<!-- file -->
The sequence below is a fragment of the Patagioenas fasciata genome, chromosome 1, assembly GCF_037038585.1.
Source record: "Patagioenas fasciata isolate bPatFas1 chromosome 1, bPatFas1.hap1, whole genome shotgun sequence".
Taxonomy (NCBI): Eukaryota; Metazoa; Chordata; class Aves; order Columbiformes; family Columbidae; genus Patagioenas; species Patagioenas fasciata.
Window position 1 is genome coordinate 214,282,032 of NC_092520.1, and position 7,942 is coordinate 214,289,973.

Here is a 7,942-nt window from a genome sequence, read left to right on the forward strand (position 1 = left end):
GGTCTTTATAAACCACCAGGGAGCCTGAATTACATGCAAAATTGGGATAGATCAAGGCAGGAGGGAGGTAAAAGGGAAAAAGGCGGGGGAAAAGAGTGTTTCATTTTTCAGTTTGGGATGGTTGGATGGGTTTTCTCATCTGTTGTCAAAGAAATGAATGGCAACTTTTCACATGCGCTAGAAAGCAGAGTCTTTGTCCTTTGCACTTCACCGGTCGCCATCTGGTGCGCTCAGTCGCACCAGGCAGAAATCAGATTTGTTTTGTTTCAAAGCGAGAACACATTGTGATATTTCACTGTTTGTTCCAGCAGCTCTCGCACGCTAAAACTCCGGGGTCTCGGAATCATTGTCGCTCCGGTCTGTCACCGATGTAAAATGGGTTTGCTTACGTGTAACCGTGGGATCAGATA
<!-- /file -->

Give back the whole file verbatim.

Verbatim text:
The sequence below is a fragment of the Patagioenas fasciata genome, chromosome 1, assembly GCF_037038585.1.
Source record: "Patagioenas fasciata isolate bPatFas1 chromosome 1, bPatFas1.hap1, whole genome shotgun sequence".
Taxonomy (NCBI): Eukaryota; Metazoa; Chordata; class Aves; order Columbiformes; family Columbidae; genus Patagioenas; species Patagioenas fasciata.
Window position 1 is genome coordinate 214,282,032 of NC_092520.1, and position 7,942 is coordinate 214,289,973.

Here is a 7,942-nt window from a genome sequence, read left to right on the forward strand (position 1 = left end):
GGTCTTTATAAACCACCAGGGAGCCTGAATTACATGCAAAATTGGGATAGATCAAGGCAGGAGGGAGGTAAAAGGGAAAAAGGCGGGGGAAAAGAGTGTTTCATTTTTCAGTTTGGGATGGTTGGATGGGTTTTCTCATCTGTTGTCAAAGAAATGAATGGCAACTTTTCACATGCGCTAGAAAGCAGAGTCTTTGTCCTTTGCACTTCACCGGTCGCCATCTGGTGCGCTCAGTCGCACCAGGCAGAAATCAGATTTGTTTTGTTTCAAAGCGAGAACACATTGTGATATTTCACTGTTTGTTCCAGCAGCTCTCGCACGCTAAAACTCCGGGGTCTCGGAATCATTGTCGCTCCGGTCTGTCACCGATGTAAAATGGGTTTGCTTACGTGTAACCGTGGGATCAGATA